I know that this situation can’t last forever.  Have you ever noticed the way messaging towards kids is these days?  Cartoons, toys, story books – it’s all about strong females who do stuff and aren’t afraid to save the day.  I can only hope that this has a profound effect on young minds and that education and growing up doesn’t filter out the ‘I can do anything’ beliefs.


PS – Ada Lovelace Day

Ada Lovelace Day is an international day of blogging to draw attention to women excelling in technology.

The post below is a bit negative and unsupportive of the cause.  If you’d like to read someone else’s thoughts who really gets it, then click on over here to Ireland’s Favourite Grannymar!

Ada Lovelace was the founder of modern computing, along with Charles Babbage.  She was the only daughter of the poet, Lord Byron, and was born on 10 December 1815.  A month after she was born, her mother moved back to her parents home.  It seems that the great Lord Byron was disappointed that his ‘glorious boy’ was a girl.  It’s a pity that he didn’t know that the sex of his child is all his own doing and not the fault of the mother.

Lovelace met and corresponded with Charles Babbage and during a nine-month period in 1842–43, Lovelace translated Italian mathematician Luigi Menabrea’s memoir on Babbage’s newest proposed machine, the Analytical Engine. With the article, she appended a set of notes. The notes are longer than the memoir itself and include in complete detail a method for calculating Bernoulli numbers with the Engine, recognised by historians as the world’s first computer programme.

She died at the age of 36, was famous as a traveler in the Middle East and some have claimed her to have been a bit of a party-goer with a reputation for drinking, gambling and scandal.  I think I’d really like to have been her friend.

What Is It?

Ada Lovelace Day is an international day of blogging to draw attention to women excelling in technology.  Wanting to play my part, I was all set to write about women who excel in technology, but I ran into problems.  I think my definition of technology is too limiting.  I was trying to think of women who have come up with things that have set the world on fire in terms of hard core tech – code-crunching stuff.  Not designersNot bloggers. Or digital evangelistas.  Or super project managers.  Or amazing all-rounders.  Thinkers.  Creators.   Innovators.  I can list a whole lot of them for Ireland alone, but I can’t come up with a single Female Technologist – in the definition I have in my head of it.

Bill Gates.  Larry Page and Sergey Brin.  Steve Jobs.

Michael Dell.  Jeff Bezos.  Jerry Yang.

These are all men.  Men who have created technology that has changed lives.

Where The Girls At?

Why wasn’t Google started up by two girl maths geniuses out on a college campus?  There’s no denying that girls are outperforming boys in schools.  So why is it that they are not as visible as they should be?   Is it because the girl maths geniuses are out doing other things and have more balanced lives?  Is it because society breeds women to not have the combination of talent and ballsy-ness that is required of successful entrepreneurs?

I’ve said it once and I”ll say it again – I don’t understand how so few women work in the web.

It’s an area that lends itself to all types of skills and offers a high degree of flexibility.  It offers careers for those who are design oriented, writers, programmers, problem solvers.  Maybe it’s because it’s not seen by young women to be sexy?  If you’re a great organiser, maybe it’s more exciting to work in Events than the Web.  If you’re a writer, you might aspire to being a journalist or a PR press release writer and get to go to lots of new product launches. Better than being someone who writes for the web.  I don’t know.  If you have answers, please share them with me.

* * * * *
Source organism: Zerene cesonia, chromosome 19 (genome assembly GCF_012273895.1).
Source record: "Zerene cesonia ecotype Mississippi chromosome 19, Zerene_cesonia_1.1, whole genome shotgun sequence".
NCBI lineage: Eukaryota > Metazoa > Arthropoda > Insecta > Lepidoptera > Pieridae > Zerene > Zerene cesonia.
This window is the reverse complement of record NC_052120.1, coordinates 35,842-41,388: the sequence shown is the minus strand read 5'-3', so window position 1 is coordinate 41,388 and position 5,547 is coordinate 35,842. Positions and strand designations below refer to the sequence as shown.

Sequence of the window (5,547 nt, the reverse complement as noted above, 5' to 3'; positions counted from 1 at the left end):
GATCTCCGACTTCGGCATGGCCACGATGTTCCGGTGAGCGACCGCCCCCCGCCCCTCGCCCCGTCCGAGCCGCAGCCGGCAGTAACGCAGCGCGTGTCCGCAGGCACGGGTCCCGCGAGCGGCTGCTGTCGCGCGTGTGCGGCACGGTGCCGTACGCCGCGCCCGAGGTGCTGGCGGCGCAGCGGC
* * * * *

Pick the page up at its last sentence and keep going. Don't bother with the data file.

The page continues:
If you’ve read this and thought “I am so sick of all male panels for marketing events, I’d like to have a rant about it”, why not get in touch? This is something I feel strongly about.

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  1. Fair play for managing to write a post for Ada Lovelace day. I’d been trying to think of something to say, but like you, kept getting bogged down wondering why there are so few women in the field. Just wondering if you’ve had any negative comments about the Girl Geek Dinners from men? I’m a little tired of hearing ‘oh THOSE dinners. Yes well I’m not sure I agree with women having events on their own. I don’t quite get the point’ (from both men and women).

  2. @michelle – Interestingly and perhaps typically, the only negative comment I’ve ever heard was from someone who attended both Dublin Girl Geek Dinners herself and yet made some remarks about them being ‘male bashing sessions’ – when clearly they are not.

    @stewart – Spot on! She’s the head of product development at Google. Super cool. http://en.wikipedia.org/wiki/Marissa_Mayer

  3. @michelle – Hhm, sifting through yer man’s negativity about the whole thing, I did manage to pick up a positive action statement:

    Go into schools and say “hands up who uses myspace (or facebook)” who wants to make there own? in a few lessons they can be posting and receiving from databases and the creativity will bloom…

    Why not? I’m going to propose that GGD create a group who make themselves available to go into schools – and show the girls (and boys) just how cool and chic a girl geek can be.

    Nice one! Expect more thought out musings on it the day after tomorrow.

  4. Great idea – you should meet up with the unis about this – I was chatting to a lecturer friend of mine at the weekend, and he said they’re organising groups to go into schools up here in the North to promote people to go into engineering (which includes software engineering) – might be more effective for them to go in with a group of GG in the business than just (mostly male) academics!